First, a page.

Discussion about math, puzzles, games and fun. Useful symbols: ÷ × ½ √ ∞ ≠ ≤ ≥ ≈ ⇒ ± ∈ Δ θ ∴ ∑ ∫ • π ƒ ¹ ² ³ °
 

You are not logged in. #1 20060113 01:38:07
PuzzleWhich number doesn't belong in this set? #2 20060113 03:16:31
Re: PuzzleThat's the problem with puzzles like that. You give a perfectly sensible answer, and then the designer of the puzzle says that the actual answer is something different and complex and feels really proud of themselves, even though they're actually just being childish. Why did the vector cross the road? It wanted to be normal. #3 20060113 08:35:54
Re: Puzzle73 and 83 are primes, 86 and 93 are composite, so it isn't that. "The physicists defer only to mathematicians, and the mathematicians defer only to God ..."  Leon M. Lederman #4 20060113 12:20:17
Re: PuzzleHeres one: what comes next in this sequence: Once you've looked that, try to guess the pattern... "In the real world, this would be a problem. But in mathematics, we can just define a place where this problem doesn't exist. So we'll go ahead and do that now..." #5 20060113 20:12:21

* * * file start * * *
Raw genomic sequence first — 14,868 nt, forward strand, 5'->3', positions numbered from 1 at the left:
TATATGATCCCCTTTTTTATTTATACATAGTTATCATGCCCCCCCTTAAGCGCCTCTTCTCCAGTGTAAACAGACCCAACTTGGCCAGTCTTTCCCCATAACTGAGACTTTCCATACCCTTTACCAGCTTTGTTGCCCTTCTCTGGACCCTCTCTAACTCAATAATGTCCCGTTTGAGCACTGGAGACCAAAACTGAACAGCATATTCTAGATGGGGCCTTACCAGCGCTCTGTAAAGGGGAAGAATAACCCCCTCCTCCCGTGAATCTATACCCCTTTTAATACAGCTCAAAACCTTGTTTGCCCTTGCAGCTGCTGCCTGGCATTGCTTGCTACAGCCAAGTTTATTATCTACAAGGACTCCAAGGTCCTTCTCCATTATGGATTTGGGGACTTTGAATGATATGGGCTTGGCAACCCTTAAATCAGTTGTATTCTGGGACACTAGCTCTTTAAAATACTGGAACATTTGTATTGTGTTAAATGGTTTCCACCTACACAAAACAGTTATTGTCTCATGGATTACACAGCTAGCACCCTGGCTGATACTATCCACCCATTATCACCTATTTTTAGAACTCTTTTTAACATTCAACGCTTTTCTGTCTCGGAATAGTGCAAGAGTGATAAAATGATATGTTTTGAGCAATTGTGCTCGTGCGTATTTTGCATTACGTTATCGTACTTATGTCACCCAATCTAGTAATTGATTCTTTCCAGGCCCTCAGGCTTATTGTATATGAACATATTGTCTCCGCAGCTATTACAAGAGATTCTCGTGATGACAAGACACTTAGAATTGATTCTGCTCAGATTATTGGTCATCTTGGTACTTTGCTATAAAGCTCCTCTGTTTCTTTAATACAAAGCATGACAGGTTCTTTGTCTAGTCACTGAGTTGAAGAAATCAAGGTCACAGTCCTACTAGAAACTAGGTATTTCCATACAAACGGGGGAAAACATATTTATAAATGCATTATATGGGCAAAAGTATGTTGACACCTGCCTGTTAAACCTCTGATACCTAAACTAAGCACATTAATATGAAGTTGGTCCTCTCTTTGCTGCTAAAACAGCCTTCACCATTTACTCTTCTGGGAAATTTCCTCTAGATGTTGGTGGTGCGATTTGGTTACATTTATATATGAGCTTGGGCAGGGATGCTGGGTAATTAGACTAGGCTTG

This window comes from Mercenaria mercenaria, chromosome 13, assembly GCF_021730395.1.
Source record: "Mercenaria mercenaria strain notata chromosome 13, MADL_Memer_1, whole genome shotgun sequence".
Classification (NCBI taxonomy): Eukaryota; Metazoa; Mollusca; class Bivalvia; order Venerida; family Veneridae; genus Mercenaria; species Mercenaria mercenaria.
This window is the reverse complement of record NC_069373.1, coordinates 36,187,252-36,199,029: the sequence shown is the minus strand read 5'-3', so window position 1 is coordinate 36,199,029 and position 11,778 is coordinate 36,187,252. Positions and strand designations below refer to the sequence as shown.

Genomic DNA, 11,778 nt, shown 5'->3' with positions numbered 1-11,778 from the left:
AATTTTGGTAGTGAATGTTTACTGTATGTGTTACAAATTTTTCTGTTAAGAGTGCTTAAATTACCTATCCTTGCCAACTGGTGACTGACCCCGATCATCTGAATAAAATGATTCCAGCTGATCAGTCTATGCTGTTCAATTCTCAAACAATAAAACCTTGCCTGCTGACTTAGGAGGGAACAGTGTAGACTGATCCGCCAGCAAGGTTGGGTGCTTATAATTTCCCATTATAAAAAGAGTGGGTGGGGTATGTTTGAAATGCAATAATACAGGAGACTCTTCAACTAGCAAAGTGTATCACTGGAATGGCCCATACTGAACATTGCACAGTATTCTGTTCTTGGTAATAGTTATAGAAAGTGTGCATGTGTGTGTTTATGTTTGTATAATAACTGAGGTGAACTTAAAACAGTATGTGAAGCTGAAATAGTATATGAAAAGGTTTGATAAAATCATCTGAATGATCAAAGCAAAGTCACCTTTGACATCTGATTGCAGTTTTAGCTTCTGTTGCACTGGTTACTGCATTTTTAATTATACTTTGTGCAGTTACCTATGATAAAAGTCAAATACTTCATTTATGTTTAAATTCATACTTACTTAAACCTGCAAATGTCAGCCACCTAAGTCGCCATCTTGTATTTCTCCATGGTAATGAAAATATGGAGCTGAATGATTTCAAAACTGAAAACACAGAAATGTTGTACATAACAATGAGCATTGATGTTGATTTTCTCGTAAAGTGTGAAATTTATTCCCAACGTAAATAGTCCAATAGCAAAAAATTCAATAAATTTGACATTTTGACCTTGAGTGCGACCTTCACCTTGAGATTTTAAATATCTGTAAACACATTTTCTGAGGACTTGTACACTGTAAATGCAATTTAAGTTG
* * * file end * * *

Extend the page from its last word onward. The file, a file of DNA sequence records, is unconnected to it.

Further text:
Re: Puzzle
Maybe something to do with 'you underrate'? #6 20060115 16:36:20
Re: PuzzleSensible thinking. But why 7 'u's? Character is who you are when no one is looking. #7 20060118 06:30:16
Re: PuzzleIn return to Rod's C theory; 8 Continents over Seven Seas. Boy let me tell you what: I bet you didn't know it, but I'm a fiddle player too. And if you'd care to take a dare, I'll make a bet with you. #8 20060118 09:18:18
Re: PuzzleBut where do you get 'continents' from? Why did the vector cross the road? It wanted to be normal. #9 20121209 11:32:25
Re: PuzzleI bet it's 86. Because the other 3 numbers end in 3. 246 pages on Prime Numbers Wiki (+1) #10 20121215 20:22:18
#11 20121215 21:50:59
Re: PuzzleWell, 73 is also prime... The limit operator is just an excuse for doing something you know you can't. “It's the subject that nobody knows anything about that we can all talk about!” ― Richard Feynman “Taking a new step, uttering a new word, is what people fear most.” ― Fyodor Dostoyevsky, Crime and Punishment